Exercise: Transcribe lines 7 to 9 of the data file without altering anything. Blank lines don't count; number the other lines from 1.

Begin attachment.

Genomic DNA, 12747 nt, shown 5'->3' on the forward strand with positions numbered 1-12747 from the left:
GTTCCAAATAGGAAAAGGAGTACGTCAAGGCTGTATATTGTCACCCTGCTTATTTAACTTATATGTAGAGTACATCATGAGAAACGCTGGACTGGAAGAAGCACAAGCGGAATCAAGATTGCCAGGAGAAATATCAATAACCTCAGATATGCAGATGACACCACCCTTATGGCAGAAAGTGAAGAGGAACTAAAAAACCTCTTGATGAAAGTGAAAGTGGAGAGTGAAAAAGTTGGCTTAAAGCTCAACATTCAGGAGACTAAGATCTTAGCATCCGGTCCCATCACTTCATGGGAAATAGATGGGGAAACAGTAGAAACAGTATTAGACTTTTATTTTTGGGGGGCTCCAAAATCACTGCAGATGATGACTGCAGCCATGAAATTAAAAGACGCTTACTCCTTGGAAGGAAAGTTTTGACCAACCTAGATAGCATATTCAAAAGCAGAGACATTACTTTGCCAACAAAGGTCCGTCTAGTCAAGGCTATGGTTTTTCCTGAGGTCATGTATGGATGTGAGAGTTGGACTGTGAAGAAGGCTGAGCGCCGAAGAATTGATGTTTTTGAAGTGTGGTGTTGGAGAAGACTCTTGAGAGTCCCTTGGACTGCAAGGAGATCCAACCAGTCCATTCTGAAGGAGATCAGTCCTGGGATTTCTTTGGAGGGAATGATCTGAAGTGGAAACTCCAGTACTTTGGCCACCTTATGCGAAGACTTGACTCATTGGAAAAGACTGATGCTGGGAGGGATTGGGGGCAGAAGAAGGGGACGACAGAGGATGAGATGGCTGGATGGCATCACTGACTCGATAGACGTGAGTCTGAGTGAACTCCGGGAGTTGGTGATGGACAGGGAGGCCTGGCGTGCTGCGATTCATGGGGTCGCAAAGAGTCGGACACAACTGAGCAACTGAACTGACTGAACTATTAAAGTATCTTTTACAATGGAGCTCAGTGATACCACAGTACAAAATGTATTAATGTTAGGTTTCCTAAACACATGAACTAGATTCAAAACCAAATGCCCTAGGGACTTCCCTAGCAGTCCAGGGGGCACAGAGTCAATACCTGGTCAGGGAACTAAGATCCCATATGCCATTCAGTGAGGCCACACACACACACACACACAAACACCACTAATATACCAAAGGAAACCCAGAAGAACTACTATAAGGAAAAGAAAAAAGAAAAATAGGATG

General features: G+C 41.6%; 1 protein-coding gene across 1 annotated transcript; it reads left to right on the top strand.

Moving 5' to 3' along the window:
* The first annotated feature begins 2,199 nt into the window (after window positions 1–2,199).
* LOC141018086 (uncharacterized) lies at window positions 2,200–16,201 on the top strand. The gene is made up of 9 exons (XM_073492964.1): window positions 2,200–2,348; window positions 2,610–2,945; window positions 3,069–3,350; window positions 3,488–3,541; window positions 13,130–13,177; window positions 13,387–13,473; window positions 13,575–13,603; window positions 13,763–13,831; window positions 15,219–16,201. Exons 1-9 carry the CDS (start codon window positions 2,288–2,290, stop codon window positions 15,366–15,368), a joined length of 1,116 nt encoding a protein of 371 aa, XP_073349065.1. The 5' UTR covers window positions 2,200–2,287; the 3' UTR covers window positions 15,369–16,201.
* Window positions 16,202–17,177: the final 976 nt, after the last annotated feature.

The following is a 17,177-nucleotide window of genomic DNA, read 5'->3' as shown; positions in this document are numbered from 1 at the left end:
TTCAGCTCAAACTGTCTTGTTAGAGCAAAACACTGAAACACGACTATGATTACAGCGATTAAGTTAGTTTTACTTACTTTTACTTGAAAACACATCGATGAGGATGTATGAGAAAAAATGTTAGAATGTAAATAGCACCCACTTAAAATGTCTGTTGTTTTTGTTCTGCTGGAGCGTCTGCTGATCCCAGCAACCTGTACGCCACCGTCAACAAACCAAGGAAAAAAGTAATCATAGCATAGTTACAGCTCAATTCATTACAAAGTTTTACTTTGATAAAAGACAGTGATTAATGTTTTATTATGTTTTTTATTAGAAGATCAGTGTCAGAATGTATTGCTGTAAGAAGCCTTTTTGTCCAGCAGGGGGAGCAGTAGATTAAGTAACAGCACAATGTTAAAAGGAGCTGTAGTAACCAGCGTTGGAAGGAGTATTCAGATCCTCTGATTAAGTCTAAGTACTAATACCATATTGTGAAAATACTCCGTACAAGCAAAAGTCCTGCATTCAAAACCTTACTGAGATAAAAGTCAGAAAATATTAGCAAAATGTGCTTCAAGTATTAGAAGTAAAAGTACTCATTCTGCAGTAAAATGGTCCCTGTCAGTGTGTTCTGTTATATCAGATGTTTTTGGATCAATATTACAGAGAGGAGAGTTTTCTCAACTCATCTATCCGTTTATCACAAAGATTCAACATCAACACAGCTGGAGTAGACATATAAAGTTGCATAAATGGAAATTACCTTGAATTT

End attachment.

* Window positions 16,202–17,177: the final 976 nt, after the last annotated feature.

The following is a 17,177-nucleotide window of genomic DNA, read 5'->3' as shown; positions in this document are numbered from 1 at the left end:
TTCAGCTCAAACTGTCTTGTTAGAGCAAAACACTGAAACACGACTATGATTACAGCGATTAAGTTAGTTTTACTTACTTTTACTTGAAAACACATCGATGAGGATGTATGAGAAAAAATGTTAGAATGTAAATAGCACCCACTTAAAATGTCTGTTGTTTTTGTTCTGCTGGAGCGTCTGCTGATCCCAGCAACCTGTACGCCACCGTCAACAAACCAAGGAAAAAAGTAATCATAGCATAGTTACAGCTCAATTCATTACAAAGTTTTACTTTGATAAAAGACAGTGATTAATGTTTTATTATGTTTTTTATTAGAAGATCAGTGTCAGAATGTATTGCTGTAAGAAGCCTTTTTGTCCAGCAGGGGGAGCAGTAGATTAAGTAACAGCACAATGTTAAAAGGAGCTGTAGTAACCAGCGTTGGAAGGAGTATTCAGATCCTCTGATTAAGTCTAAGTACTAATACCATATTGTGAAAATACTCCGTACAAGCAAAAGTCCTGCATTCAAAACCTTACTGAGATAAAAGTCAGAAAATATTAGCAAAATGTGCTTCAAGTATTAGAAGTAAAAGTACTCATTCTGCAGTAAAATGGTCCCTGTCAGTGTGTTCTGTTATATCAGATGTTTTTGGATCAATATTACAGAGAGGAGAGTTTTCTCAACTCATCTATCCGTTTATCACAAAGATTCAACATCAACACAGCTGGAGTAGACATATAAAGTTGCATAAATGGAAATTACCTTGAATTT